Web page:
DoH expects that any cost savings generated by allowing the provider to participate in the NHSPS (rather than continuing in a more expensive broadly comparable scheme) will be passed back to the NHS contracting authority and be fully reflected in lower contract charges. However, this would need to take into any account any bulk transfer shortfall funding arrangements between the provider and contracting authority (see below).

Past Service Issues

All staff who are re-admitted back into the NHSPS should be given the option (at their choice) to take a bulk transfer of their accrued rights in the provider’s broadly comparable scheme into the NHSPS, on the basis of a day-for-day (or actuarially equivalent) service credit. This transfer would include any service credits granted in the broadly comparable scheme where the member opted to transfer benefits out from the NHSPS under the old Fair Deal guidance at the start of the contract, as well as any benefits accrued during the term of the contract.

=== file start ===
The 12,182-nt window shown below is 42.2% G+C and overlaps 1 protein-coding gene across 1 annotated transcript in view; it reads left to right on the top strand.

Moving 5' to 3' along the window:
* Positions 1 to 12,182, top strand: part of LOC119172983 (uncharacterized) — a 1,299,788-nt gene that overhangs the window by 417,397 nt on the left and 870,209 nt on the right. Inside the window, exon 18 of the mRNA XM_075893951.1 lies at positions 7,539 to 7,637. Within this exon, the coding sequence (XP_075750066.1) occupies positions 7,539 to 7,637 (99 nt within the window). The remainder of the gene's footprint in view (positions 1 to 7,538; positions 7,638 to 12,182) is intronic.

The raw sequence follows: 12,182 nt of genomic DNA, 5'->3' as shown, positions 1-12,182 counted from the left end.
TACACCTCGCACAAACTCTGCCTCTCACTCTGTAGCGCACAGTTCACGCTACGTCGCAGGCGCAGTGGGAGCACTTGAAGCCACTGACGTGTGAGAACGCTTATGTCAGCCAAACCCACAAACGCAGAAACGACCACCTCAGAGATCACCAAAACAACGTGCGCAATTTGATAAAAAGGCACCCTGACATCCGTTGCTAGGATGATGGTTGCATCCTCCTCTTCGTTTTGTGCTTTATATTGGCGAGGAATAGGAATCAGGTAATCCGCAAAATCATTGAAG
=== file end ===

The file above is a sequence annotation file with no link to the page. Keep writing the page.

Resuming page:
If eligible employees choose not to take up this bulk transfer option, their accrued benefits (and the associated past service liabilities) will remain in the provider’s broadly comparable scheme, as will any accrued benefits for staff who originally transferred to the provider at the start of the contract but who have since left employment or retired.
Welcome to the Eversheds’ UK public sector pensions speedbrief

Contracting NHS authorities should check if they have assumed any financial responsibility for such past service liabilities, and should also understand any possible consequences of the proposed arrangements with the provider as regards its broadly comparable scheme.